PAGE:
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Re: [igraph] Error pickling (very) large graphs: OSError: [Errno 22] Inv

From: Nick Eubank
Subject: Re: [igraph] Error pickling (very) large graphs: OSError: [Errno 22] Invalid argument
Date: Tue, 18 Apr 2017 20:28:10 +0000

Thanks Tamas! I had no idea that pickling was less efficient than a string format -- I'd assumed the efficiencies of storing in binary trumped the issues with references. Will give that a shot.  

On Tue, Apr 18, 2017 at 1:07 PM Tamas Nepusz <address@hidden> wrote:

This could be a bug in the pickle implementation (not in igraph, but in Python itself):


The workaround is to pickle the object into a string, and then write that string in chunks less than 2^31 bytes into a file.

However, note that pickling is not a terribly efficient format -- since it needs to support serializing an arbitrary set of Python objects that may link to each other and form cycles in any conceivable configuration, it has to do a lot of extra bookkeeping so that object cycles and objects embedded within themselves do not trip up the implementation. That's why the memory usage rockets up to 35 GB during pickling. If you only have a name and an additional attribute for each vertex, you could potentially gain some speed (and cut down on the memory usage) if you brew your custom format -- for instance, you could get the edge list and the two vertex attributes, stuff them into a Python dict, and then save the dict in JSON format:

def graph_as_json(graph):
    return {
        "vertices": {
            "name": graph.vs["name"],
            "pt": graph.vs["pt"]
        "edges": graph.get_edgelist()

with open("output.json", "w") as fp:
    json.dump(graph_as_json(graph), fp)

You could also use gzip.open() instead of open() to compress the saved data on-the-fly. You'll also need a json_as_graph() function to perform the conversion in the opposite direction.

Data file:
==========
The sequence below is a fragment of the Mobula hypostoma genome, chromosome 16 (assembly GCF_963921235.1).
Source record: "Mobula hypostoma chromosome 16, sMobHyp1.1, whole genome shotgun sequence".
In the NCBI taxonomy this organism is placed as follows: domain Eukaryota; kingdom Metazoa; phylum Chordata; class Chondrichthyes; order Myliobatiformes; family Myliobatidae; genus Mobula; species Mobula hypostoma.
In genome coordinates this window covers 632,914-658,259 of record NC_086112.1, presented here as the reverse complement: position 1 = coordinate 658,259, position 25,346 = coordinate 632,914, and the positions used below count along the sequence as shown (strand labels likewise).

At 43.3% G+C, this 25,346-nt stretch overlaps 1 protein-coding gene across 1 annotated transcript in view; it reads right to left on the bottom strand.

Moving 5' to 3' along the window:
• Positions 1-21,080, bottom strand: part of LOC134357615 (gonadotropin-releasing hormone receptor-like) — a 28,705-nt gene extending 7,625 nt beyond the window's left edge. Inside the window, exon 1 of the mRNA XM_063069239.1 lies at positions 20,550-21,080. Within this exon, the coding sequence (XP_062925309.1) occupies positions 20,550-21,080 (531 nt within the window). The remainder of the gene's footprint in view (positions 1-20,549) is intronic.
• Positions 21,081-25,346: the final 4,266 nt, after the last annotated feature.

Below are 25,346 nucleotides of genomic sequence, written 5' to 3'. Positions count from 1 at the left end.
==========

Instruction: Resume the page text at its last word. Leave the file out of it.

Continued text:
On Tue, Apr 18, 2017 at 9:25 PM, Nick Eubank <address@hidden> wrote:
Hello all,

I'm trying to pickle a very large graph (23 million vertices, 152 million edges, two vertex attributes), but keep getting an `OSError: [Errno 22] Invalid argument` error. However, I think that's erroneous, as if I subsample the graph and save with exact same code I have no problems. Here's the traceback:

Out[8]: 'IGRAPH UN-- 23331862 152099394 -- \n+ attr: name (v), pt (v)'

g.write_pickle(fname='graphs/with_inferred/vz_inferred3_sms{}_voz{}.pkl'.format(sms, voz))
Traceback (most recent call last):

 File "<ipython-input-9-6b5409a79251>", line 1, in <module>
   g.write_pickle(fname='graphs/with_inferred/vz_inferred3_sms{}_voz{}.pkl'.format(sms, voz))

 File "/Users/Nick/anaconda/lib/python3.5/site-packages/igraph/__init__.py", line 1778, in write_pickle
   result=pickle.dump(self, fname, version)

OSError: [Errno 22] Invalid argument


g.write_pickle(fname='graphs/with_inferred/vz_inferred3_sms{}_voz{}.pkl'.format(sms, voz))


The graph takes up about 10gb in memory, and the pickle command expands Python's memory footprint to about 35gb before the exception gets thrown, but I'm on a machine with 80gb ram, so that's not the constraint. 

Any suggestions as to what might be going on / is there a work around for saving? 



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